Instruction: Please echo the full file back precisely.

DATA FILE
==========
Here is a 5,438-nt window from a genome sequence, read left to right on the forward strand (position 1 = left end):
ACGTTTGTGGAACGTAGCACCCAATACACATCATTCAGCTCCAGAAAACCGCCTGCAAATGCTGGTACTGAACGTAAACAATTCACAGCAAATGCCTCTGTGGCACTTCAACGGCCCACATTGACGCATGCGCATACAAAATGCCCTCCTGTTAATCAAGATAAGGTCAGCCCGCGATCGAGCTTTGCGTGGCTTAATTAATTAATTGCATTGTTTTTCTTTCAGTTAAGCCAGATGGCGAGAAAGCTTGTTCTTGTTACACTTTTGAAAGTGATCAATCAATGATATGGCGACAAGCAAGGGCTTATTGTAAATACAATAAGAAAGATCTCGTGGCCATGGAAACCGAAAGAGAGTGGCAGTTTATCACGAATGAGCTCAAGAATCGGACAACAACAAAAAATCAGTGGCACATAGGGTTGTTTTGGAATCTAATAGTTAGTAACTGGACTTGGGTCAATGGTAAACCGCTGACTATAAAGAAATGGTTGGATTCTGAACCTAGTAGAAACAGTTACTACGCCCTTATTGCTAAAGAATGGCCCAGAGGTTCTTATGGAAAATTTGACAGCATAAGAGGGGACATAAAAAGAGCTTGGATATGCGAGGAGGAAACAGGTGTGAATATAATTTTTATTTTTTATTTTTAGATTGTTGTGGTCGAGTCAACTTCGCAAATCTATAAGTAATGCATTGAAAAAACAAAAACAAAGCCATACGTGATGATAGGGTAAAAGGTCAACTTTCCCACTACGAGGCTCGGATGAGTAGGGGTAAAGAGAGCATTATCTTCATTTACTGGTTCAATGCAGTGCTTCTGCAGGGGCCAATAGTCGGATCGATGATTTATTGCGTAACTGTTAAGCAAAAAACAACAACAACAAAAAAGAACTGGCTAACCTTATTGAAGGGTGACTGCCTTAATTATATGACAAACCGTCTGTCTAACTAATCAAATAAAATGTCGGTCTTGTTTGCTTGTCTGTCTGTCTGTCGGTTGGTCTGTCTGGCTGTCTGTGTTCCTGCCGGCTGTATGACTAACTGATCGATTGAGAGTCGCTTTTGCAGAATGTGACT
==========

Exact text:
Here is a 5,438-nt window from a genome sequence, read left to right on the forward strand (position 1 = left end):
ACGTTTGTGGAACGTAGCACCCAATACACATCATTCAGCTCCAGAAAACCGCCTGCAAATGCTGGTACTGAACGTAAACAATTCACAGCAAATGCCTCTGTGGCACTTCAACGGCCCACATTGACGCATGCGCATACAAAATGCCCTCCTGTTAATCAAGATAAGGTCAGCCCGCGATCGAGCTTTGCGTGGCTTAATTAATTAATTGCATTGTTTTTCTTTCAGTTAAGCCAGATGGCGAGAAAGCTTGTTCTTGTTACACTTTTGAAAGTGATCAATCAATGATATGGCGACAAGCAAGGGCTTATTGTAAATACAATAAGAAAGATCTCGTGGCCATGGAAACCGAAAGAGAGTGGCAGTTTATCACGAATGAGCTCAAGAATCGGACAACAACAAAAAATCAGTGGCACATAGGGTTGTTTTGGAATCTAATAGTTAGTAACTGGACTTGGGTCAATGGTAAACCGCTGACTATAAAGAAATGGTTGGATTCTGAACCTAGTAGAAACAGTTACTACGCCCTTATTGCTAAAGAATGGCCCAGAGGTTCTTATGGAAAATTTGACAGCATAAGAGGGGACATAAAAAGAGCTTGGATATGCGAGGAGGAAACAGGTGTGAATATAATTTTTATTTTTTATTTTTAGATTGTTGTGGTCGAGTCAACTTCGCAAATCTATAAGTAATGCATTGAAAAAACAAAAACAAAGCCATACGTGATGATAGGGTAAAAGGTCAACTTTCCCACTACGAGGCTCGGATGAGTAGGGGTAAAGAGAGCATTATCTTCATTTACTGGTTCAATGCAGTGCTTCTGCAGGGGCCAATAGTCGGATCGATGATTTATTGCGTAACTGTTAAGCAAAAAACAACAACAACAAAAAAGAACTGGCTAACCTTATTGAAGGGTGACTGCCTTAATTATATGACAAACCGTCTGTCTAACTAATCAAATAAAATGTCGGTCTTGTTTGCTTGTCTGTCTGTCTGTCGGTTGGTCTGTCTGGCTGTCTGTGTTCCTGCCGGCTGTATGACTAACTGATCGATTGAGAGTCGCTTTTGCAGAATGTGACT